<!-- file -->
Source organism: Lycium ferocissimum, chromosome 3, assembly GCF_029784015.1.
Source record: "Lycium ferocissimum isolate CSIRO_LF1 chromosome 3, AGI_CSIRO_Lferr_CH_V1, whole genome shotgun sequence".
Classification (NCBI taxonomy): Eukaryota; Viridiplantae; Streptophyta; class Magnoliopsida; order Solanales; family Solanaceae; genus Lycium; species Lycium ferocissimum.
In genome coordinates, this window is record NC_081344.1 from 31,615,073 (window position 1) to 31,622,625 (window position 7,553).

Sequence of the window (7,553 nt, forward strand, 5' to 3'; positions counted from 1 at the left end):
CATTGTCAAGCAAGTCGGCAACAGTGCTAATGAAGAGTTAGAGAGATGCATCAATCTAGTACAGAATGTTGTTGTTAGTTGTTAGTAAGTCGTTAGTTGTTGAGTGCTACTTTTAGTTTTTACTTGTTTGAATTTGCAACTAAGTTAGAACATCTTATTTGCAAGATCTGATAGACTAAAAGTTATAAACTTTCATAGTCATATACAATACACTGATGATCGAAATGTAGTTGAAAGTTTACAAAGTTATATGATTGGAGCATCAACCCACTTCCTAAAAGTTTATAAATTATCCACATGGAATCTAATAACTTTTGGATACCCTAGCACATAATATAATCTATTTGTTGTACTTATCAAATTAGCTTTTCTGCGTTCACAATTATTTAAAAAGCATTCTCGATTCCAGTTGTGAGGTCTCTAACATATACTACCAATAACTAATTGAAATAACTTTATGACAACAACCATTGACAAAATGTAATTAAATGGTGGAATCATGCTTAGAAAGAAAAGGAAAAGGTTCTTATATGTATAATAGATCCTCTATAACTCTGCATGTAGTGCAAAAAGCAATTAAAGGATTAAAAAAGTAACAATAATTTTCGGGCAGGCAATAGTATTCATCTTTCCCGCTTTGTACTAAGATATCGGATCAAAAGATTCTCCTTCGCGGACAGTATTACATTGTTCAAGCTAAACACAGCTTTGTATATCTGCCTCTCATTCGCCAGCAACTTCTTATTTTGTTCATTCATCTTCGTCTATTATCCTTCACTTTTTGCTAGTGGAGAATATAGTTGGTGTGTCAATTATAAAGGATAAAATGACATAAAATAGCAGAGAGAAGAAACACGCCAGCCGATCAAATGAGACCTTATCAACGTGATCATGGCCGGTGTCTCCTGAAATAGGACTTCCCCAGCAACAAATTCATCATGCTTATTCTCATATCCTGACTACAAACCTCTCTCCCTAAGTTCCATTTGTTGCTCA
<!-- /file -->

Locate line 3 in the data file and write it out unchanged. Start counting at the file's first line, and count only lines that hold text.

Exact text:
Classification (NCBI taxonomy): Eukaryota; Viridiplantae; Streptophyta; class Magnoliopsida; order Solanales; family Solanaceae; genus Lycium; species Lycium ferocissimum.